Laura Linney knew she had to play Manhattan neurotic Wendy Savage for writer-director Tamara Jenkins when her “actor brain” flicked on three pages into reading the script.
“There’s something so ripe about the material, so ready to go that you can’t help yourself, you start working,” says the two-time Oscar nominee. “You see dynamics of scenes, images start coming at you. It wasn’t just about the character. It was how rich the context was overall.”
Wendy in “The Savages” is one half of a pair of intellectual but emotionally stunted siblings — she’s an aspiring playwright; Philip Seymour Hoffman plays her academic-world brother — who must figure out how to care for their estranged father (Philip Bosco) when he starts suffering from dementia. And Linney’s characteristically astute portrayal is a primal force in the film’s close-up of adult disappointment and unresolved family issues.
“She’s really in arrested development,” says Linney of Wendy. “They both are. She’s sort of 11, and she provokes people like a not terribly well-behaved 11-year-old would provoke someone. But in some ways, she behaves really badly to watch other people behave well, creating dramatic situations to see how people behave within it.”
As the siblings take turns judging each other’s lives and bickering over what to do with their father, Wendy comes off a whirlpool of bitterness, folly, sadness and love. Getting the tone right was challenging.
“It was a razor’s edge with the seriousness of the subject matter, and yet the comedy that comes out of that vulnerability,” she says. “You have to anchor it all so that it will bring the audience to the story and give you the freedom so you can behave very badly.”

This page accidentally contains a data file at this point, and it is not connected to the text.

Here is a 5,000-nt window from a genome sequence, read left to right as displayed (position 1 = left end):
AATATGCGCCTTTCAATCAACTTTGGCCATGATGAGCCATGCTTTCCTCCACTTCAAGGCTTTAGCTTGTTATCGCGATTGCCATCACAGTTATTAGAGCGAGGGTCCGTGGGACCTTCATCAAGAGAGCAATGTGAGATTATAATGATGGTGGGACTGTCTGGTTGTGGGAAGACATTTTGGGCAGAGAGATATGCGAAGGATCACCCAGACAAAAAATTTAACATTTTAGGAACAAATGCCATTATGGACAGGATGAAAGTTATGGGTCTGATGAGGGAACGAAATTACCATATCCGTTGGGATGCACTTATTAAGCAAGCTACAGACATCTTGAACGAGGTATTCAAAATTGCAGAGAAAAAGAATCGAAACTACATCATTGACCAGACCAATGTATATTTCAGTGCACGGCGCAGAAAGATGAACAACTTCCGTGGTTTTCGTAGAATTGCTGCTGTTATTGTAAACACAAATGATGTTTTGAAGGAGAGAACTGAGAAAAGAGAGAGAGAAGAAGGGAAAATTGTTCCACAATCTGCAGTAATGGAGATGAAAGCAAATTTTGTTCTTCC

Although it was only a 30-day shoot, the schedule required stops in the boiling sun of Arizona and the sleety cold of Buffalo.
“These are the things they don’t teach you in drama school: How do you act at 4:30 in the morning, or in the freezing cold, or in the heat? But it’s just part of filmmaking. You have to take care of yourself, because it can blow your concentration.”
Especially heavy was the time spent filming in nursing homes.
“No question those places are haunted,” she says, “with everything that’s happened in them — the pain and grief.”
Favorite film: “I love ‘Dodsworth.’ Ruth Chatterton’s deep portrayal of a very superficial person is amazing to watch.”
Young actor you admire: “It does my heart good knowing Ryan Gosling is out there working.”
What you want in a director: “Capability, willingness, understanding, good humor.”
Vice: “Reality TV. It’s interesting to watch people perform.”